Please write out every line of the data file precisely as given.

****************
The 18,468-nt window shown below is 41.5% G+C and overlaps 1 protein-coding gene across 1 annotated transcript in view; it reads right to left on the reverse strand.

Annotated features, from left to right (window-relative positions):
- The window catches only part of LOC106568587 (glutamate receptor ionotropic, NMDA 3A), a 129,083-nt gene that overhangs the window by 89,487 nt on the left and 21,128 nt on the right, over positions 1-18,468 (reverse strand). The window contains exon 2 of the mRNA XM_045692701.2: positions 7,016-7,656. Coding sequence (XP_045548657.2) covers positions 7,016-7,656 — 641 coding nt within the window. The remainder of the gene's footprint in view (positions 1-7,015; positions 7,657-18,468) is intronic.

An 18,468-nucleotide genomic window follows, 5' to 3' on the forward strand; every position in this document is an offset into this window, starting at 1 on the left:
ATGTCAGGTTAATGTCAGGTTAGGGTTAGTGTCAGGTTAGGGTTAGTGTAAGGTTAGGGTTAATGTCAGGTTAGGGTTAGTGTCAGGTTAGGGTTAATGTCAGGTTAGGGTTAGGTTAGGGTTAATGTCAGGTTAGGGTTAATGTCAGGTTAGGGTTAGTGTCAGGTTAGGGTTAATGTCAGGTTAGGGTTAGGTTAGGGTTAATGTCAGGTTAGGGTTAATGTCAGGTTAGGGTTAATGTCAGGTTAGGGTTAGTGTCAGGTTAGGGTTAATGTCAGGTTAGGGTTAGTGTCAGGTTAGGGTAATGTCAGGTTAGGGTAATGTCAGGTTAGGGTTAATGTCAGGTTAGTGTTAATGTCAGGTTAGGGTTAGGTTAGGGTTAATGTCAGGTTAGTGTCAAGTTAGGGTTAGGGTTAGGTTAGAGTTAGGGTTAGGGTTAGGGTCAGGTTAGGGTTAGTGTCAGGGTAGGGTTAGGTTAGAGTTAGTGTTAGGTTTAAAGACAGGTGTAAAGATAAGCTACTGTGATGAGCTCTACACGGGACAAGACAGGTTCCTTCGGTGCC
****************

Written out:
The 18,468-nt window shown below is 41.5% G+C and overlaps 1 protein-coding gene across 1 annotated transcript in view; it reads right to left on the reverse strand.

Annotated features, from left to right (window-relative positions):
- The window catches only part of LOC106568587 (glutamate receptor ionotropic, NMDA 3A), a 129,083-nt gene that overhangs the window by 89,487 nt on the left and 21,128 nt on the right, over positions 1-18,468 (reverse strand). The window contains exon 2 of the mRNA XM_045692701.2: positions 7,016-7,656. Coding sequence (XP_045548657.2) covers positions 7,016-7,656 — 641 coding nt within the window. The remainder of the gene's footprint in view (positions 1-7,015; positions 7,657-18,468) is intronic.

An 18,468-nucleotide genomic window follows, 5' to 3' on the forward strand; every position in this document is an offset into this window, starting at 1 on the left:
ATGTCAGGTTAATGTCAGGTTAGGGTTAGTGTCAGGTTAGGGTTAGTGTAAGGTTAGGGTTAATGTCAGGTTAGGGTTAGTGTCAGGTTAGGGTTAATGTCAGGTTAGGGTTAGGTTAGGGTTAATGTCAGGTTAGGGTTAATGTCAGGTTAGGGTTAGTGTCAGGTTAGGGTTAATGTCAGGTTAGGGTTAGGTTAGGGTTAATGTCAGGTTAGGGTTAATGTCAGGTTAGGGTTAATGTCAGGTTAGGGTTAGTGTCAGGTTAGGGTTAATGTCAGGTTAGGGTTAGTGTCAGGTTAGGGTAATGTCAGGTTAGGGTAATGTCAGGTTAGGGTTAATGTCAGGTTAGTGTTAATGTCAGGTTAGGGTTAGGTTAGGGTTAATGTCAGGTTAGTGTCAAGTTAGGGTTAGGGTTAGGTTAGAGTTAGGGTTAGGGTTAGGGTCAGGTTAGGGTTAGTGTCAGGGTAGGGTTAGGTTAGAGTTAGTGTTAGGTTTAAAGACAGGTGTAAAGATAAGCTACTGTGATGAGCTCTACACGGGACAAGACAGGTTCCTTCGGTGCC